Councils in England could save £312m annually on adult social care if they carried out client assessments more effectively, the Audit Commission says.
The public spending watchdog said some councils conducted reviews at the same quality as others but more cheaply.
The commission said any chance for councils to save money in this area should be "pursued enthusiastically".
Councils said efficiency savings could not offset a shortfall of billions of pounds in care budgets.
Every council in England is responsible for helping with the care of the elderly, the seriously ill and the disabled.
But the cost of assessing these people, to find out what level of assistance is needed, varies widely.
In 2010/11, English councils did about 1.8m assessments of people's needs and reviews of the resulting care, at a cost of £2.2bn - 12% of gross spending on adult social care, the commission said.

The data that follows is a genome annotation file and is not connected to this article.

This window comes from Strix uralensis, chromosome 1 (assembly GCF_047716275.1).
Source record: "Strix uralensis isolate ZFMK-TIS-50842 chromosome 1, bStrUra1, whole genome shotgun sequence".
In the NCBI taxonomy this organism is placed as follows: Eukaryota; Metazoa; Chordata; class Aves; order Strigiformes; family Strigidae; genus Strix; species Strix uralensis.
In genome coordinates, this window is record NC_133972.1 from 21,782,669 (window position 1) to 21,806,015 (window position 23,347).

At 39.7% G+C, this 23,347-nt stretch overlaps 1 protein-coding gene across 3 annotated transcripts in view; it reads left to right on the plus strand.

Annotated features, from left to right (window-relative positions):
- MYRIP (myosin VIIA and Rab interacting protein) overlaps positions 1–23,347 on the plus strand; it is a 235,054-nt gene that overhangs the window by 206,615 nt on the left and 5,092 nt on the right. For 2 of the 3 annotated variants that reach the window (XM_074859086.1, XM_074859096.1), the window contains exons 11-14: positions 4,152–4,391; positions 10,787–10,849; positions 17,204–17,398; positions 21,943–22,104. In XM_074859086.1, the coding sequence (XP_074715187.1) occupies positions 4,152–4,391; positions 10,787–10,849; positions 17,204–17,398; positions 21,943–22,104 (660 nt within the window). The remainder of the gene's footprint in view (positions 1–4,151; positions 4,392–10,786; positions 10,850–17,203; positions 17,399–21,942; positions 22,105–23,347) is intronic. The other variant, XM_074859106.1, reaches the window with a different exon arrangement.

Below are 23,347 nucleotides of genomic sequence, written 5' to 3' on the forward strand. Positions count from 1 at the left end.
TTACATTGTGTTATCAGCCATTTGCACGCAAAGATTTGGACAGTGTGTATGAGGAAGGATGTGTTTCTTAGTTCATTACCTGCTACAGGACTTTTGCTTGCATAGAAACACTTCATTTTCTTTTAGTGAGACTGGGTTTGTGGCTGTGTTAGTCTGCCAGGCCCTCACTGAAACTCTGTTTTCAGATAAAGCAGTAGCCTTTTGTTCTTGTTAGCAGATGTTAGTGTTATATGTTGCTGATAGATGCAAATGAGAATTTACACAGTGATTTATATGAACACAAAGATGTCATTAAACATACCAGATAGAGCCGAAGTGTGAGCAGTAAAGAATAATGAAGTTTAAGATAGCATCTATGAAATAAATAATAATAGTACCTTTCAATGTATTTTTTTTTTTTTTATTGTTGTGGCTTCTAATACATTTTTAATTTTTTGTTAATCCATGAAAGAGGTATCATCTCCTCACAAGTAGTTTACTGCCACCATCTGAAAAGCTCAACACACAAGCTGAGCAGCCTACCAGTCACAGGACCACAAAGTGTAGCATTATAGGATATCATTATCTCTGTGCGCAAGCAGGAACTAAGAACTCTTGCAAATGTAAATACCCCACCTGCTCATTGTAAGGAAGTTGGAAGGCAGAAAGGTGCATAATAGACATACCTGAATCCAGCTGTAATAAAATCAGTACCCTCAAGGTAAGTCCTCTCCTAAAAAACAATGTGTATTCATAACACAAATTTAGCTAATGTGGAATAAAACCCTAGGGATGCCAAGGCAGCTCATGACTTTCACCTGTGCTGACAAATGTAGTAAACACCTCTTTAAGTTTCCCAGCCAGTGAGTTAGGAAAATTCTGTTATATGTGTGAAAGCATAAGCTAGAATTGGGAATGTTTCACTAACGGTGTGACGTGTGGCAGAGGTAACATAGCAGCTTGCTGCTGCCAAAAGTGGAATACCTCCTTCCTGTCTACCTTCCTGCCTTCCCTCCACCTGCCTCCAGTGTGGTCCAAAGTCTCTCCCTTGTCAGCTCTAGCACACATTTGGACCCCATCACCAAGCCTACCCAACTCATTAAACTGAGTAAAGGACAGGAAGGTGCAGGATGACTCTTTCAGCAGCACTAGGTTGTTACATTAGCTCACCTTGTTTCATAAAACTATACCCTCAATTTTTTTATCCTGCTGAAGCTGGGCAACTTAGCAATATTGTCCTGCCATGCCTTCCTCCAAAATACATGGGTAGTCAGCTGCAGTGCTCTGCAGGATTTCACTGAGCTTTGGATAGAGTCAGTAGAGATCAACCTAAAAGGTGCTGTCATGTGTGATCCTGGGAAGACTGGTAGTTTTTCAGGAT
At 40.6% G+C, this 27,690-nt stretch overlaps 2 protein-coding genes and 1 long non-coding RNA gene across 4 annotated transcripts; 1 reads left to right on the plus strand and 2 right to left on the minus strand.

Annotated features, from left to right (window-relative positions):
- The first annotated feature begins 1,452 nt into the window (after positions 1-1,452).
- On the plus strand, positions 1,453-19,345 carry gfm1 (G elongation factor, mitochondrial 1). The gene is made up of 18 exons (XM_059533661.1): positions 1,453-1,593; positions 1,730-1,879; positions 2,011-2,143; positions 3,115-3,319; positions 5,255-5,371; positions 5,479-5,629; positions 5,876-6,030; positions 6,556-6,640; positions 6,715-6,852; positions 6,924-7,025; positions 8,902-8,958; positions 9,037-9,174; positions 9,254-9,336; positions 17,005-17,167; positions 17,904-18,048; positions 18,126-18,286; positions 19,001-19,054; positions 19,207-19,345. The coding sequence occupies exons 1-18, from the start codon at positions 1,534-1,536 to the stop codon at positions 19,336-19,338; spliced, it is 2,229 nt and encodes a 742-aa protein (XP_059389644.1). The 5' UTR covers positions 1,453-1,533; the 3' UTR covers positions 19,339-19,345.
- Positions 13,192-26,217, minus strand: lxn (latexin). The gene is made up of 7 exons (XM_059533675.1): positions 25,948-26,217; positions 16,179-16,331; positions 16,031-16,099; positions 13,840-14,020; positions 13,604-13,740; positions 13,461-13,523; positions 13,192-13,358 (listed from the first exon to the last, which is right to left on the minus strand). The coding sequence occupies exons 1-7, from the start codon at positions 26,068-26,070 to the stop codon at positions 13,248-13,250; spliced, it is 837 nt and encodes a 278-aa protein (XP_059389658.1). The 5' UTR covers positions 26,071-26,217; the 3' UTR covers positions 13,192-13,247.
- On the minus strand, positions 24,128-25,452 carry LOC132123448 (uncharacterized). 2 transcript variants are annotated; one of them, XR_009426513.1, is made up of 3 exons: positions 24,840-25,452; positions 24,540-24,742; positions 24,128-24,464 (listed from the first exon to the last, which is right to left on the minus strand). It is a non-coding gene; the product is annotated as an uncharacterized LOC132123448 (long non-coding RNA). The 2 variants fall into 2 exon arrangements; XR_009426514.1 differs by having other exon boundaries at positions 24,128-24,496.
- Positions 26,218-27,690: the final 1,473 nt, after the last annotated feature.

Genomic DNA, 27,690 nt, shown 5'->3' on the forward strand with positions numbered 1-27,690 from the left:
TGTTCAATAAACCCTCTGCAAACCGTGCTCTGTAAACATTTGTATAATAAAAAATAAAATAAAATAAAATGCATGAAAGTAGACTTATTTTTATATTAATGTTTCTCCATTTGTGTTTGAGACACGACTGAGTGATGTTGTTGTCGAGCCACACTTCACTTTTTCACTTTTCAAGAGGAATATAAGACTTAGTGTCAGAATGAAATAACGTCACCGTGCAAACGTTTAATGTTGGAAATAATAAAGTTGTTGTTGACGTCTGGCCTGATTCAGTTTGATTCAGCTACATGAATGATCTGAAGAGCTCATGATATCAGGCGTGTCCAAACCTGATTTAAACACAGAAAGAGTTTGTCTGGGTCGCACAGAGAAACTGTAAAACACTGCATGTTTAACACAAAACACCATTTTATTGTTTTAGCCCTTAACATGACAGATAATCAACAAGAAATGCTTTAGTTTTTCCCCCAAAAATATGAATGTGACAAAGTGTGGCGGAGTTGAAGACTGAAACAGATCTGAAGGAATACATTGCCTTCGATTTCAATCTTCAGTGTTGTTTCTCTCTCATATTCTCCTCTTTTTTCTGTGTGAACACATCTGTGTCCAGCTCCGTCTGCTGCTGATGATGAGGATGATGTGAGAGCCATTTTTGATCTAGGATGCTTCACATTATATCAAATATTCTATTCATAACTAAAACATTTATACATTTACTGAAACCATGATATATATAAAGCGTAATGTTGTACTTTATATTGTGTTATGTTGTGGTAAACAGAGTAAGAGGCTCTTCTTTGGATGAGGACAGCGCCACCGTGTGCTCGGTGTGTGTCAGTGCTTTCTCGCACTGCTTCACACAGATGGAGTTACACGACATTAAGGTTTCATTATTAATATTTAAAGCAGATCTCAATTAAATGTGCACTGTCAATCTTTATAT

Audit Commission managing director Andy McKeon said: "Assessments and reviews are a crucial element of social care, enabling individuals' needs to be properly identified and met.
"However, our evidence suggests that councils can spend less and still do an excellent job in helping people receive the care that they need.
"As councils struggle to meet the needs of a growing older population with less cash, any opportunity to save money and redirect it into care should be pursued enthusiastically."
In its report, the commission found that some councils spent about half the amount of other councils on each assessment and review.
This was done, the commission said, while undertaking a similar volume of work and achieving the same standards of quality.
It said the potential savings could fund the annual home care of 20,000 older people.
Many councils would be able to make significant savings by identifying and eliminating the causes of differences in costs, it added.
The Local Government Association said councils were always working hard to offer the best value for money.
But it said local authorities faced a massive cash shortfall because of reduced government funding and an increasing elderly population.